What happens when it reaches this ideal point of thinness? The existing iPad is too big for a lady’s handbag.

We can expect developing technology to solve the thickness issue. What about the tablet’s straight, flat shape?

Here’s my idea: FOLIO.

It folds just like books and memo pads, with two screens. Here’s the prototype for this concept. You can use it freely, maintaining your privacy even in a public place.

This at last fulfills the promise of an electric bookshelf. Countless numbers of books have been printed on paper. The Amazon Kindle offers some 1,000,000 titles. But paper book titles extend well into the tens of millions. Not all of these were made to be read one page at a time. For instance, comics and textbooks lose much of their meaning when presented in a single page format.

A two-screened tablet would preserve these works in a new form. I can envision a near future in which the Oxford English Dictionary defines “Paper” as synonymous with “Touch Screen.”

Let’s toss a stone at the giant.

The weakest point of the otherwise splendid iPad is its keyboard. When presented sideways it covers half the screen, and in vertical mode it is extremely difficult to use. The very first iPad commercials featured users lounging on couches, propping iPads up on their legs. Can anyone really relax like that?

A two-screen tablet could be used just like a PC, with its lower half functioning as a keyboard. This eliminates an uncomfortable posture and any fears of back pain.

If I were to name one other defect in the nearly impeccable iPad, it would be its lack of refinement. In pointing this out I feel a bit like the small child calling out the naked Emperor for his “new clothes.” But I suspect that you will all agree with me.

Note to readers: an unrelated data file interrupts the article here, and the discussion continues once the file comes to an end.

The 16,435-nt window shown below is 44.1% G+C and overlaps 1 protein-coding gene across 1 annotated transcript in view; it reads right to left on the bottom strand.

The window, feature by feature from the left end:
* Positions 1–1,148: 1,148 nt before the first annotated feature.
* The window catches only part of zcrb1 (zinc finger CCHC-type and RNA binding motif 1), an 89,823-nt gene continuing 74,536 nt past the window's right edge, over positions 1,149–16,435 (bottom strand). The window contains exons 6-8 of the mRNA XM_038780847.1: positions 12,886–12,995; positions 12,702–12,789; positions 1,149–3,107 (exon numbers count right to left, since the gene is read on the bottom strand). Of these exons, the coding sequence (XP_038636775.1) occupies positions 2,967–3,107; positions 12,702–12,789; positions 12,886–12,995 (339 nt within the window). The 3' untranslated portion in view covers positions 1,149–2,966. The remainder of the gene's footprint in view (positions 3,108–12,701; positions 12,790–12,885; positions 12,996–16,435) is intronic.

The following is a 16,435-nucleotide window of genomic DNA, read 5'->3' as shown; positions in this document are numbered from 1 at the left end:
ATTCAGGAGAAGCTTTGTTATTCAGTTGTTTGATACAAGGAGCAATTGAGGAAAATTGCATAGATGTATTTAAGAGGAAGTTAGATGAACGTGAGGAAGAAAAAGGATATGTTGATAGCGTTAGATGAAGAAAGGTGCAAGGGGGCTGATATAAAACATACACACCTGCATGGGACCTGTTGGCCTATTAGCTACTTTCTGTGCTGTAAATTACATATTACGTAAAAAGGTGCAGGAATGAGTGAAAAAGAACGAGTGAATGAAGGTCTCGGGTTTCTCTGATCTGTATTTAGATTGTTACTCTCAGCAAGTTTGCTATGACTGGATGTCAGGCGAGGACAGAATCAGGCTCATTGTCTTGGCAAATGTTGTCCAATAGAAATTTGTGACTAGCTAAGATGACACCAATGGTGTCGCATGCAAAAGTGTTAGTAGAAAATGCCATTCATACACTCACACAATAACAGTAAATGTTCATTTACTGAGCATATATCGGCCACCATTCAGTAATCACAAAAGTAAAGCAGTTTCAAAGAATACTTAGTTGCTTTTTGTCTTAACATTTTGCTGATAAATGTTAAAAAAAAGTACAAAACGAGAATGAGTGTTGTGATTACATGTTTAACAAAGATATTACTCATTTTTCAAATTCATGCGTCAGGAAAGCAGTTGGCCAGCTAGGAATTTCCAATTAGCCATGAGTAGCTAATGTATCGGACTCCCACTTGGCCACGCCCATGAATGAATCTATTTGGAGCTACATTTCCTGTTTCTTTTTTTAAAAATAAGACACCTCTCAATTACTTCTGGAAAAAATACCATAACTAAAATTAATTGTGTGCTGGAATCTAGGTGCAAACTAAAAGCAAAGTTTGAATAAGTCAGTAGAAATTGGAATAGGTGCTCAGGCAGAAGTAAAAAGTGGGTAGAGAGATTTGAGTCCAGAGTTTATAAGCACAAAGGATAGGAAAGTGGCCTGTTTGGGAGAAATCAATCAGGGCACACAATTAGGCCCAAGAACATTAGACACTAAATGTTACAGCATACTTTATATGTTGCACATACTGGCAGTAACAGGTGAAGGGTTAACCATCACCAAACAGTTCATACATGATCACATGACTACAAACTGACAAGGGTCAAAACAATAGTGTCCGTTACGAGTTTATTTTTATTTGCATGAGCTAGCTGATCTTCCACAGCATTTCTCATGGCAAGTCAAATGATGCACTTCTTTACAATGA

I’m referring to its inability to use a pen.

Is a stylus a bad thing? Is the finger still man’s first and best tool? Jobs has made these assertions. And I don’t disagree. But, how about it, really? Isn’t writing with one’s finger something like playing in a sandbox? If you go to Elementary School, the first thing you learn is the use of a pen. People have used pens for thousands of years, refining our history with them. When you make a purchase at the Apple Store, what’s the one uncomfortable moment? That’s right: signing. The transactions are made on iPhones and require you to sign with your finger.

Can one lead a complete lifestyle without a pen? Of course not.

That’s why school begins with the alphabet, followed by exercises in handwriting. Will people lose this storied and ancient ability all for the sake of one high-tech tablet? The thought is an arrogant one to say the least. This is why we think the next generation’s “paper” will require a pen to go with it. When using a pen at the computer, what sticks out most?